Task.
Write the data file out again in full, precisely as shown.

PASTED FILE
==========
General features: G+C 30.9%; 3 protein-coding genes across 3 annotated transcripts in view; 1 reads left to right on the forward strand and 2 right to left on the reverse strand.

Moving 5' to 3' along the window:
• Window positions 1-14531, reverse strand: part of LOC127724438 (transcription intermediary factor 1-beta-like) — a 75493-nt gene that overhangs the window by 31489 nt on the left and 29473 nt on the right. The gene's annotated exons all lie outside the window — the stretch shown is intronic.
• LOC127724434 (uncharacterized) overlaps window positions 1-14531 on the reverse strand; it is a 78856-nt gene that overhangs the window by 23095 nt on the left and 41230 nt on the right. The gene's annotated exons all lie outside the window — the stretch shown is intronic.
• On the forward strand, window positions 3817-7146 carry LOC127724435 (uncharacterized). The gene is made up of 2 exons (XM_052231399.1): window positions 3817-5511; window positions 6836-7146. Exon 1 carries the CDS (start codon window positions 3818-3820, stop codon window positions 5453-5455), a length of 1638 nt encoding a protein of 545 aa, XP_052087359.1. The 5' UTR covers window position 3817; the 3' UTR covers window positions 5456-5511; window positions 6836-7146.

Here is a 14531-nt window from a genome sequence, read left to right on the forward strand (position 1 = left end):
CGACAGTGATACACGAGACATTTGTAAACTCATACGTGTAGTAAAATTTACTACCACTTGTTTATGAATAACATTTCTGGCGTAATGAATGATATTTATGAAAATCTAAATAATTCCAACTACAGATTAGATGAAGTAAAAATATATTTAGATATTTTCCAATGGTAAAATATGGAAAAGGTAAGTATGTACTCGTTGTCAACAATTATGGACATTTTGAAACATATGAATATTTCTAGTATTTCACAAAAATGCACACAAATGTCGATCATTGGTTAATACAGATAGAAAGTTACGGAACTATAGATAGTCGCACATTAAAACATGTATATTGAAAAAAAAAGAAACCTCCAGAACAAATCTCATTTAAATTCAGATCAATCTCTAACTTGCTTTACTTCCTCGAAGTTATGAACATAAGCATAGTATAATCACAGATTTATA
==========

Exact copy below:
General features: G+C 30.9%; 3 protein-coding genes across 3 annotated transcripts in view; 1 reads left to right on the forward strand and 2 right to left on the reverse strand.

Moving 5' to 3' along the window:
• Window positions 1-14531, reverse strand: part of LOC127724438 (transcription intermediary factor 1-beta-like) — a 75493-nt gene that overhangs the window by 31489 nt on the left and 29473 nt on the right. The gene's annotated exons all lie outside the window — the stretch shown is intronic.
• LOC127724434 (uncharacterized) overlaps window positions 1-14531 on the reverse strand; it is a 78856-nt gene that overhangs the window by 23095 nt on the left and 41230 nt on the right. The gene's annotated exons all lie outside the window — the stretch shown is intronic.
• On the forward strand, window positions 3817-7146 carry LOC127724435 (uncharacterized). The gene is made up of 2 exons (XM_052231399.1): window positions 3817-5511; window positions 6836-7146. Exon 1 carries the CDS (start codon window positions 3818-3820, stop codon window positions 5453-5455), a length of 1638 nt encoding a protein of 545 aa, XP_052087359.1. The 5' UTR covers window position 3817; the 3' UTR covers window positions 5456-5511; window positions 6836-7146.

Here is a 14531-nt window from a genome sequence, read left to right on the forward strand (position 1 = left end):
CGACAGTGATACACGAGACATTTGTAAACTCATACGTGTAGTAAAATTTACTACCACTTGTTTATGAATAACATTTCTGGCGTAATGAATGATATTTATGAAAATCTAAATAATTCCAACTACAGATTAGATGAAGTAAAAATATATTTAGATATTTTCCAATGGTAAAATATGGAAAAGGTAAGTATGTACTCGTTGTCAACAATTATGGACATTTTGAAACATATGAATATTTCTAGTATTTCACAAAAATGCACACAAATGTCGATCATTGGTTAATACAGATAGAAAGTTACGGAACTATAGATAGTCGCACATTAAAACATGTATATTGAAAAAAAAAGAAACCTCCAGAACAAATCTCATTTAAATTCAGATCAATCTCTAACTTGCTTTACTTCCTCGAAGTTATGAACATAAGCATAGTATAATCACAGATTTATA